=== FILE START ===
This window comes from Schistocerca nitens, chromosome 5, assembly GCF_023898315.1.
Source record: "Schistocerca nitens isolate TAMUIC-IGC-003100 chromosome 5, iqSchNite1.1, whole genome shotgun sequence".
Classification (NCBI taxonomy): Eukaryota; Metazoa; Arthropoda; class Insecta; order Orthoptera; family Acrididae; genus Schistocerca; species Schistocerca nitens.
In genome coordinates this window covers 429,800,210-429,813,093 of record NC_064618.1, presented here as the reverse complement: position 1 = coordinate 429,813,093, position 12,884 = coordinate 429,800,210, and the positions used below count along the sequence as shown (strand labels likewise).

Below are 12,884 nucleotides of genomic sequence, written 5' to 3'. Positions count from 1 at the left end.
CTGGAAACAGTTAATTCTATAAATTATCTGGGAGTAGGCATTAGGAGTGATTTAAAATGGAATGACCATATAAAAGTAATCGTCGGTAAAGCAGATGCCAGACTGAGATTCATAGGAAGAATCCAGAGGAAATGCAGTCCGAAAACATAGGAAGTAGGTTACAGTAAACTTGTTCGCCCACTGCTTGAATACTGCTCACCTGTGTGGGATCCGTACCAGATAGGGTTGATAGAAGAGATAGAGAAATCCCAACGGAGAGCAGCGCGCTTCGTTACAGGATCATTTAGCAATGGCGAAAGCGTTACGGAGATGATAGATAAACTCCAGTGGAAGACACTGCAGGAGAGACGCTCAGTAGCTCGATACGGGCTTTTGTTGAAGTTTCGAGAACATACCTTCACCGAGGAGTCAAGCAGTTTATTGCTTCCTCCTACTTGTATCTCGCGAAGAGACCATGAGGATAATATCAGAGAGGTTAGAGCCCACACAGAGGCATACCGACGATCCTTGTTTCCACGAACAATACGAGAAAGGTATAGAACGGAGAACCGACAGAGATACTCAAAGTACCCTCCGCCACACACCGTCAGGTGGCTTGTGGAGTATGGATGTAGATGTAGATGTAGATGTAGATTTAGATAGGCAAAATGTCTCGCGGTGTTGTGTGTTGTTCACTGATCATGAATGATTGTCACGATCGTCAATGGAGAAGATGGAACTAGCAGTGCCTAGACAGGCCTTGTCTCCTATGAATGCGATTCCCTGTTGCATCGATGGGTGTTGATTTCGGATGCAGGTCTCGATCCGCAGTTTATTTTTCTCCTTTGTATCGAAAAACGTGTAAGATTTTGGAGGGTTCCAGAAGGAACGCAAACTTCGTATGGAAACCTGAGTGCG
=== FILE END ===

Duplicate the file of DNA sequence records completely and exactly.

This window comes from Schistocerca nitens, chromosome 5, assembly GCF_023898315.1.
Source record: "Schistocerca nitens isolate TAMUIC-IGC-003100 chromosome 5, iqSchNite1.1, whole genome shotgun sequence".
Classification (NCBI taxonomy): Eukaryota; Metazoa; Arthropoda; class Insecta; order Orthoptera; family Acrididae; genus Schistocerca; species Schistocerca nitens.
In genome coordinates this window covers 429,800,210-429,813,093 of record NC_064618.1, presented here as the reverse complement: position 1 = coordinate 429,813,093, position 12,884 = coordinate 429,800,210, and the positions used below count along the sequence as shown (strand labels likewise).

Below are 12,884 nucleotides of genomic sequence, written 5' to 3'. Positions count from 1 at the left end.
CTGGAAACAGTTAATTCTATAAATTATCTGGGAGTAGGCATTAGGAGTGATTTAAAATGGAATGACCATATAAAAGTAATCGTCGGTAAAGCAGATGCCAGACTGAGATTCATAGGAAGAATCCAGAGGAAATGCAGTCCGAAAACATAGGAAGTAGGTTACAGTAAACTTGTTCGCCCACTGCTTGAATACTGCTCACCTGTGTGGGATCCGTACCAGATAGGGTTGATAGAAGAGATAGAGAAATCCCAACGGAGAGCAGCGCGCTTCGTTACAGGATCATTTAGCAATGGCGAAAGCGTTACGGAGATGATAGATAAACTCCAGTGGAAGACACTGCAGGAGAGACGCTCAGTAGCTCGATACGGGCTTTTGTTGAAGTTTCGAGAACATACCTTCACCGAGGAGTCAAGCAGTTTATTGCTTCCTCCTACTTGTATCTCGCGAAGAGACCATGAGGATAATATCAGAGAGGTTAGAGCCCACACAGAGGCATACCGACGATCCTTGTTTCCACGAACAATACGAGAAAGGTATAGAACGGAGAACCGACAGAGATACTCAAAGTACCCTCCGCCACACACCGTCAGGTGGCTTGTGGAGTATGGATGTAGATGTAGATGTAGATGTAGATTTAGATAGGCAAAATGTCTCGCGGTGTTGTGTGTTGTTCACTGATCATGAATGATTGTCACGATCGTCAATGGAGAAGATGGAACTAGCAGTGCCTAGACAGGCCTTGTCTCCTATGAATGCGATTCCCTGTTGCATCGATGGGTGTTGATTTCGGATGCAGGTCTCGATCCGCAGTTTATTTTTCTCCTTTGTATCGAAAAACGTGTAAGATTTTGGAGGGTTCCAGAAGGAACGCAAACTTCGTATGGAAACCTGAGTGCG